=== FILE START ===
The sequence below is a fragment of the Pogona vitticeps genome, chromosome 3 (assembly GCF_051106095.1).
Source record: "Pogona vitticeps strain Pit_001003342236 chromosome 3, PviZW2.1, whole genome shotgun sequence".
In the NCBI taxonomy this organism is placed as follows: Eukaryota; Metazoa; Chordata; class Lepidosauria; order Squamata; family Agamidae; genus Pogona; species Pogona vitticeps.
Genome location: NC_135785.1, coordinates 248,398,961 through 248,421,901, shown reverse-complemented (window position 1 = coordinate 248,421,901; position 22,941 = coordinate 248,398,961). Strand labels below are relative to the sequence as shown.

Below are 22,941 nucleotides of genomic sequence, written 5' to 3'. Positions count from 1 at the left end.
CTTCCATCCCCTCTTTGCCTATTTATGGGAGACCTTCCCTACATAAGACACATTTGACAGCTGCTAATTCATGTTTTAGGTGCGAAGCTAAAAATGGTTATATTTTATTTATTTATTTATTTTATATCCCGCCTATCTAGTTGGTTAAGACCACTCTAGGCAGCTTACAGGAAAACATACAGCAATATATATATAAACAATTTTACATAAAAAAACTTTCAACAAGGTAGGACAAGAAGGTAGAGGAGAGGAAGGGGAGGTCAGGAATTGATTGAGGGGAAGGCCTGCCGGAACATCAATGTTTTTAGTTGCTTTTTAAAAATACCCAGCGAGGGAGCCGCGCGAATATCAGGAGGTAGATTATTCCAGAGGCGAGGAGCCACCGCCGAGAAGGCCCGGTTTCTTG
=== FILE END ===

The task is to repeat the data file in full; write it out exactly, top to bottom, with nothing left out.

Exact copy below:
The sequence below is a fragment of the Pogona vitticeps genome, chromosome 3 (assembly GCF_051106095.1).
Source record: "Pogona vitticeps strain Pit_001003342236 chromosome 3, PviZW2.1, whole genome shotgun sequence".
In the NCBI taxonomy this organism is placed as follows: Eukaryota; Metazoa; Chordata; class Lepidosauria; order Squamata; family Agamidae; genus Pogona; species Pogona vitticeps.
Genome location: NC_135785.1, coordinates 248,398,961 through 248,421,901, shown reverse-complemented (window position 1 = coordinate 248,421,901; position 22,941 = coordinate 248,398,961). Strand labels below are relative to the sequence as shown.

Below are 22,941 nucleotides of genomic sequence, written 5' to 3'. Positions count from 1 at the left end.
CTTCCATCCCCTCTTTGCCTATTTATGGGAGACCTTCCCTACATAAGACACATTTGACAGCTGCTAATTCATGTTTTAGGTGCGAAGCTAAAAATGGTTATATTTTATTTATTTATTTATTTTATATCCCGCCTATCTAGTTGGTTAAGACCACTCTAGGCAGCTTACAGGAAAACATACAGCAATATATATATAAACAATTTTACATAAAAAAACTTTCAACAAGGTAGGACAAGAAGGTAGAGGAGAGGAAGGGGAGGTCAGGAATTGATTGAGGGGAAGGCCTGCCGGAACATCAATGTTTTTAGTTGCTTTTTAAAAATACCCAGCGAGGGAGCCGCGCGAATATCAGGAGGTAGATTATTCCAGAGGCGAGGAGCCACCGCCGAGAAGGCCCGGTTTCTTG